## Bikes and Bazookas

More surface area, but it’s smoother.
Jamie Hyneman

Ba-ZOO-ka.

It’s fun to say!

Last week (with the walking in a straight line) was great, but there wasn’t a lot for me to break down, science-style.  So I went back to the archives and dug up this beauty which aired recently while I was out of town.  I’d like to concentrate on the bike part of the myth for now.  Although, perhaps, they don’t have the technical background or terminology to exactly describe it, Adam and Jamie have a good feel with the major source of drag with an upright bicyclists.

In general, there are two types of aerodynamic drag.  One, called pressure drag is probably the intuitive kind that you’d typically think of when considering aerodynamic drag.  You can think of it as happening when an object is moving so quick through a fluid (gas or liquid), that the fluid doesn’t have the ability to fill in behind the object as it passed by.  Thus, a high pressure builds up on the front of the object and a low pressure on the backside.  This pressure differential integrates across the surface of the body to produce a net force resisting the object’s movement (to the right in the image below).

However, sometimes an object travels relatively slowly through a fluid, such that the fluid can recover and flow smoothly around the object’s backside (fluid dynamicists quantify this relative velocity with the Reynolds number).  When this is the case (that is, the object is “streamlined” for the relevant Reynolds number), pressure drag can actually contribute very little to the drag force.  Friction drag will become the dominant drag force, which is a function of the velocity of the object through the fluid, the viscosity of the fluid, and the surface area of the object.

I bold for emphasis, because in the case of the bike, Adam and Jamie keep the first two quantities constant and tweak the last one; that is, the motorcycle travels the same speed, through air, but now the geometry has mostly eliminated pressure drag, but greatly increased friction drag by increasing the surface area of the object.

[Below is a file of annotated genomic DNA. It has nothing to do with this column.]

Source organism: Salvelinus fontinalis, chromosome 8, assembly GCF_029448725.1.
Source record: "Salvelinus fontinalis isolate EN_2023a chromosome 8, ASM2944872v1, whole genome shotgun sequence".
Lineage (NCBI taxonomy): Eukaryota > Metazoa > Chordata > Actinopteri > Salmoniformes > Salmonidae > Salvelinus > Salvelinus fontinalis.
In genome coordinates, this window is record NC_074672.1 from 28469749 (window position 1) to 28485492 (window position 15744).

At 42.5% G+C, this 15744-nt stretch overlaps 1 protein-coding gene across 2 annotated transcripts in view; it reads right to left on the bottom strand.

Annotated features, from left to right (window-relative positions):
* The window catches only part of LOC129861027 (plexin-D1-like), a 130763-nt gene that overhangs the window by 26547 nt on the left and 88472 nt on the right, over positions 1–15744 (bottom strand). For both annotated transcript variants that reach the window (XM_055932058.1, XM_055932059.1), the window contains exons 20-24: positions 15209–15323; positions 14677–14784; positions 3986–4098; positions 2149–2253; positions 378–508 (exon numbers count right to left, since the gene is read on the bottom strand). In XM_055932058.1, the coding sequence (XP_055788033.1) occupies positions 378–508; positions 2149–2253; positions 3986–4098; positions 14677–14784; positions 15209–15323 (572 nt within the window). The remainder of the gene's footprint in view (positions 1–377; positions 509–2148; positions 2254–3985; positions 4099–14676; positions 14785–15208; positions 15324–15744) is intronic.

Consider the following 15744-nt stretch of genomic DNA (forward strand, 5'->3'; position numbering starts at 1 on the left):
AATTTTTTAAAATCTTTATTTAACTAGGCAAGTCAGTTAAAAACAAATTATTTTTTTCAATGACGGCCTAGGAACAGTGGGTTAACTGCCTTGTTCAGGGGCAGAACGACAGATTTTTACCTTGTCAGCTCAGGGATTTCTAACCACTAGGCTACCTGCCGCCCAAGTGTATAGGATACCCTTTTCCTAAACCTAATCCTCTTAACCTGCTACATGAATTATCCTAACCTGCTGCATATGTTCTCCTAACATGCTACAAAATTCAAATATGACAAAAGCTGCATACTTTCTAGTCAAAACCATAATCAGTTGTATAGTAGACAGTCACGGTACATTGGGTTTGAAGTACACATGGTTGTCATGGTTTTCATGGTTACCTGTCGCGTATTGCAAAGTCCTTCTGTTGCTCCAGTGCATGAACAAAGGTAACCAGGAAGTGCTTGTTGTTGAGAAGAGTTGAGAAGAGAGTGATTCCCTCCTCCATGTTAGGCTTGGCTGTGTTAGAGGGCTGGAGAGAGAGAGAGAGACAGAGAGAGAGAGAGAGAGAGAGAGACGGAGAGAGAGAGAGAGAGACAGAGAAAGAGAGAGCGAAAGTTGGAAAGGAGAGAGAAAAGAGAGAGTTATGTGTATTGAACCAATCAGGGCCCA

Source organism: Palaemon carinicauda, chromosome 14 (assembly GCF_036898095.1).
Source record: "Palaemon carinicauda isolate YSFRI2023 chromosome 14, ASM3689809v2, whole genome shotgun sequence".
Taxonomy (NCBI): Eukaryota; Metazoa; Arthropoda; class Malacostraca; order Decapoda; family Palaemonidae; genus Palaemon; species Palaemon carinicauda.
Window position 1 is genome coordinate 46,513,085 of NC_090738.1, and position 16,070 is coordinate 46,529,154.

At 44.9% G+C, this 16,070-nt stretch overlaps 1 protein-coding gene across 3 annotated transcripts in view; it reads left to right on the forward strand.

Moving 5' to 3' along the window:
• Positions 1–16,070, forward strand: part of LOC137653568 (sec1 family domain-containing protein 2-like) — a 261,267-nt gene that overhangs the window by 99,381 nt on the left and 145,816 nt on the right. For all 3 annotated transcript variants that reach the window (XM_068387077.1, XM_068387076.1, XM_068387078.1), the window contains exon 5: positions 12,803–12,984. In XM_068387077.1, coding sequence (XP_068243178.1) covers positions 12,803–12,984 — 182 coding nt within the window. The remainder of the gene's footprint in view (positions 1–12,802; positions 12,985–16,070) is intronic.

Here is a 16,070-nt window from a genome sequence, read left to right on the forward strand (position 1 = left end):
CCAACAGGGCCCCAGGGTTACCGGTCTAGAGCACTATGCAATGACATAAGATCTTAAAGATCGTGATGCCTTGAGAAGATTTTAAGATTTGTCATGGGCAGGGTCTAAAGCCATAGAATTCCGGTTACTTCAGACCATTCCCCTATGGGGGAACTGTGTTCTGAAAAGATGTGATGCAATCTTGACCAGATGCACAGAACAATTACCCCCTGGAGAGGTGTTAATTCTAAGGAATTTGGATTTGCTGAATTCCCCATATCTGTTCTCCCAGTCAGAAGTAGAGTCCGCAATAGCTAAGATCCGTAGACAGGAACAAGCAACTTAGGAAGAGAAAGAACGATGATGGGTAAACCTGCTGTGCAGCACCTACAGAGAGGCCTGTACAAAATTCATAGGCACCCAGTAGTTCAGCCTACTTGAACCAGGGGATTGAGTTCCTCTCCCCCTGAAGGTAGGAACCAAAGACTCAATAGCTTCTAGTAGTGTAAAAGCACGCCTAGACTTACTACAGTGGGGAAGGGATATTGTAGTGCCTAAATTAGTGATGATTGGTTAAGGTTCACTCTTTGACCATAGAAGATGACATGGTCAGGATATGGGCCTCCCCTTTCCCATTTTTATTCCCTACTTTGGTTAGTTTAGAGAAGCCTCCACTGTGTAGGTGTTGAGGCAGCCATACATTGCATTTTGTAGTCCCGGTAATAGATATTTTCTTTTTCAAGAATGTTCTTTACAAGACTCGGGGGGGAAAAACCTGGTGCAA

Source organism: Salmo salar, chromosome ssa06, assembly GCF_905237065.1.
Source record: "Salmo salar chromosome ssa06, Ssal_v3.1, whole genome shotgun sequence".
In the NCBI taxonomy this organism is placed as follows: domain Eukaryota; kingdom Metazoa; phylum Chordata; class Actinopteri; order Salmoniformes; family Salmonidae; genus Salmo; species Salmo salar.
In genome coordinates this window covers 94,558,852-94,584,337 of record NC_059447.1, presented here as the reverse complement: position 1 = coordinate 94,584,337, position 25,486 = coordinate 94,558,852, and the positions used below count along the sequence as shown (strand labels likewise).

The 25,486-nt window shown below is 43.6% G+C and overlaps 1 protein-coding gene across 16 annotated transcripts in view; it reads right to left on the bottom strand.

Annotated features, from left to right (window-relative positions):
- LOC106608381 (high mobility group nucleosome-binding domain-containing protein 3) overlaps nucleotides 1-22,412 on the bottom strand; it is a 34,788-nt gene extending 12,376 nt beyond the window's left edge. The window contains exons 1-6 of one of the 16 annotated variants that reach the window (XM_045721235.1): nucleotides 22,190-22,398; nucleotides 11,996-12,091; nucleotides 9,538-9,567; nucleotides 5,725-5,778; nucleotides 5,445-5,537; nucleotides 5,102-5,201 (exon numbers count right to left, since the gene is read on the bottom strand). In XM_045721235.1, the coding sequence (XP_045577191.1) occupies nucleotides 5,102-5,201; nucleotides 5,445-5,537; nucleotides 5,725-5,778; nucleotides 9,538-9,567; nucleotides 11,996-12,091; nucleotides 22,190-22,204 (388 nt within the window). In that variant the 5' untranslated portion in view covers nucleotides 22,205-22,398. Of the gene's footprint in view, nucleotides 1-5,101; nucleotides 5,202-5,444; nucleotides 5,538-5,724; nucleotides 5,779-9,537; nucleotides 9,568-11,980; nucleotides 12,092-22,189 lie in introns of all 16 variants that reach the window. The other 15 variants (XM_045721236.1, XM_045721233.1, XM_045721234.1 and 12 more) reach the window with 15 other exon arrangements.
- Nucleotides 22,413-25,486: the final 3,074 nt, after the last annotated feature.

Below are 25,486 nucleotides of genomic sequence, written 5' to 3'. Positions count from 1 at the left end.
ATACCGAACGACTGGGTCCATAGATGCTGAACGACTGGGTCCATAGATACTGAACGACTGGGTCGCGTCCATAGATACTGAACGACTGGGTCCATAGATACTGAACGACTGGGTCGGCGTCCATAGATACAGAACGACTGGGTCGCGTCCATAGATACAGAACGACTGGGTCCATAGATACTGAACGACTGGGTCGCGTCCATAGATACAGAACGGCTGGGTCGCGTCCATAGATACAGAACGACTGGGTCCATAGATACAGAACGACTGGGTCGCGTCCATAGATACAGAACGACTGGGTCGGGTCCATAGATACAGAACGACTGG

from Wikipedia

Engineers account for the two types of drag when calculating/measuring an object’s drag coefficient.  While it may be intuitive to shape a body aerodynamically, making it “streamlined”, there is quite a bit of information about how easily basic shapes travel through the air.  Sure enough, Adam and Jamie’s teardrop shape ranks quite low on this list of drag coefficients from Wikipedia.

These drag coefficients ($C_d$) are used to predict the drag force experienced by an object with frontal area at a particular fluid density and speed:

$F_d=\tfrac{1}{2}C_d \rho v^2 A$

Of course, nothing can be so simple as that, and as it turns out, $C_d$ varies in a very non-linear way as a function of Reynolds number; in fact, at the very low Reynolds numbers where frictional drag dominates, it varies linearly with the Reynolds number.

I know that was kind of a lot to digest, so please feel free to continue the discussion in the comments!

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### 2 Responses to “Bikes and Bazookas”

1. Rob says:

Think about a rowers oar. as it quickly moves through the water a static head pressure is formed on the paddle face. The result is that instead of “catching” water the rower’s oar slips through the water because the static head creates a virtual streamline body on the face of the paddle! Now consider a modification to the oar’s paddle face. Add a few holes of a calculated size in the center of the paddle face, just big enough to disturb the formation of static head at that critical time when leg power is at the maximum. The result is no slipping and increased resistance for which the rower can apply the full power of their legs more effectively. You can prove this with a straight line arrange of spheres in a constant velocity flow and then vary the distance between the spheres from zero (I.E., touching) to infinity.

• K-Mob says:

This is actually a fantastic point (if I understand you correctly). It reminds me of my swim team days. Learning technique for our pulls, we were taught to slightly space our fingers — just enough to increase the effective frontal area of the hand, but not so much that resistance drops as water passes freely between the fingers.

Here’s an article I found quickly that talks about it:
http://www.beginnertriathlete.com/cms/article-detail.asp?articleid=2510